|The Organians: pacifists. Also, all male. Because that combination seems likely.|
So in Errand, as with The Arena, we have another set of Uberintelligent Morally-Superior Beings yelling at humans for being too bellicose. (Although this might really be Kirk's issue, rather than all of humanity's: the dude has a serious impulse-control problem — especially for a Starfleet Captain.) There's a triangle between aforementioned superior beings, an Angry Alien race, and humans. Last time the Angry Aliens of the trifecta were the Gorn, this time they are the Klingons—who make their first appearance here, in all their sparkly-trousers and Fu-Manchu-beard splendor.
|In the days when "alien costuming" meant "shoe polish and weird facial hair."|
The morally-superior beings here are the Organians, who are pacifists to the Nth degree. They make my Quaker ancestors look argumentative. Starfleet and the Klingons are battling over Organia, which is in a strategic location. The Organian leader, Ayelborne, keeps informing Kirk and Spock that they won't tolerate fighting on their planet, and furthermore the planet is in no danger from the invading Klingon forces, and further-furthermore, go to your rooms, boys; I don't want to hear who started it!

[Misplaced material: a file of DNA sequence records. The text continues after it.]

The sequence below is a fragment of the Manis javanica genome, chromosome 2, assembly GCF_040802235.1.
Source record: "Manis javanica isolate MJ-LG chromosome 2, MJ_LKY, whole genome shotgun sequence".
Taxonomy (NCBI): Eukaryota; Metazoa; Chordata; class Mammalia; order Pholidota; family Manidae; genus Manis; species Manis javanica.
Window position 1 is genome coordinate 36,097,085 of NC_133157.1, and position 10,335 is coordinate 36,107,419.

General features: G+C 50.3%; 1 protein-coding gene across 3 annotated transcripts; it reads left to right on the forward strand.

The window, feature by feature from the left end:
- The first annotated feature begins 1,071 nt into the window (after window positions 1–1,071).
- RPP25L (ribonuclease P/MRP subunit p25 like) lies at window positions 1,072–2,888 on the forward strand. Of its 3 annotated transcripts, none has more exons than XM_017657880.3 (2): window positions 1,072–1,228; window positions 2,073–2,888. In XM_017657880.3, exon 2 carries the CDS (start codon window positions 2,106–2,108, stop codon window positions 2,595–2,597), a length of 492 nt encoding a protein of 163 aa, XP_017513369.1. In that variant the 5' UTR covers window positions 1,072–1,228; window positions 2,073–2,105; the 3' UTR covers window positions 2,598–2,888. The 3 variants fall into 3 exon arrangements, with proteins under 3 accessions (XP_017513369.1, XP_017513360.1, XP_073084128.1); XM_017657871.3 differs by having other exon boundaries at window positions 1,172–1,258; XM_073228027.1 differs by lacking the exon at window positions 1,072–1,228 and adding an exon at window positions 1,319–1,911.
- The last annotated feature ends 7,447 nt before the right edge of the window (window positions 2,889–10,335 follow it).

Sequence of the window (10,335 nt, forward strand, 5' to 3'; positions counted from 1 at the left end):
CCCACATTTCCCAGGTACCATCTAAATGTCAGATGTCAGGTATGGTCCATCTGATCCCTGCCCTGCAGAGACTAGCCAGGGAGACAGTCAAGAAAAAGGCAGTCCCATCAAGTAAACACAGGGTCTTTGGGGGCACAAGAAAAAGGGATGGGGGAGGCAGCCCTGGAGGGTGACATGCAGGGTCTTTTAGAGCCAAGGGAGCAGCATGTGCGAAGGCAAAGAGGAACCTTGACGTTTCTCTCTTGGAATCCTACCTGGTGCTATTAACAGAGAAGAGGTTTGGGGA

As Ayelborne repeatedly assured Kirk their planet was in no danger, I wondered why Kirk didn't investigate further: he just assumes Ayelborne is too wussy to fight. He and Commander Kor (the Klingon leader) are so disgusted with the Organian's wussiness, in fact, that they kind of bond over it.
OK, so Kor and Kirk are too fighty to stop and think for a moment that perhaps the Organians can get away with being peaceful because they have some sort of pacifist ace up their sleeve, but Spock should have been curious. Really, his catchword is "Curious!" Why didn't he just ask Ayelborne why there was no danger? For that matter, why didn't Ayelborne just tell them what was going on? Oh, right! Because then there'd be no plot.
I knew the Organians couldn't simply be regular pacifists. Because regular pacifists tend to get trampled. It is my observation that you can't truly speak softly without carrying that big stick. What I expected was that the Organians would have something akin to nuclear weapons: some very big stick that could scare off both the Klingons and the humans. What it ended up being, though, was cleverer than that. While I thought the too-hot-to-handle twist was a good trick, and emotionally satisfying, it still begs the question:
What if the Organians were what they claimed to be: essentially, the Space Amish? What if they were regular old simple farmers who just wanted to stay out of the war, and refused to fight? The resolution of the story ducks this question. Can pacifists ever win out over determined warriors?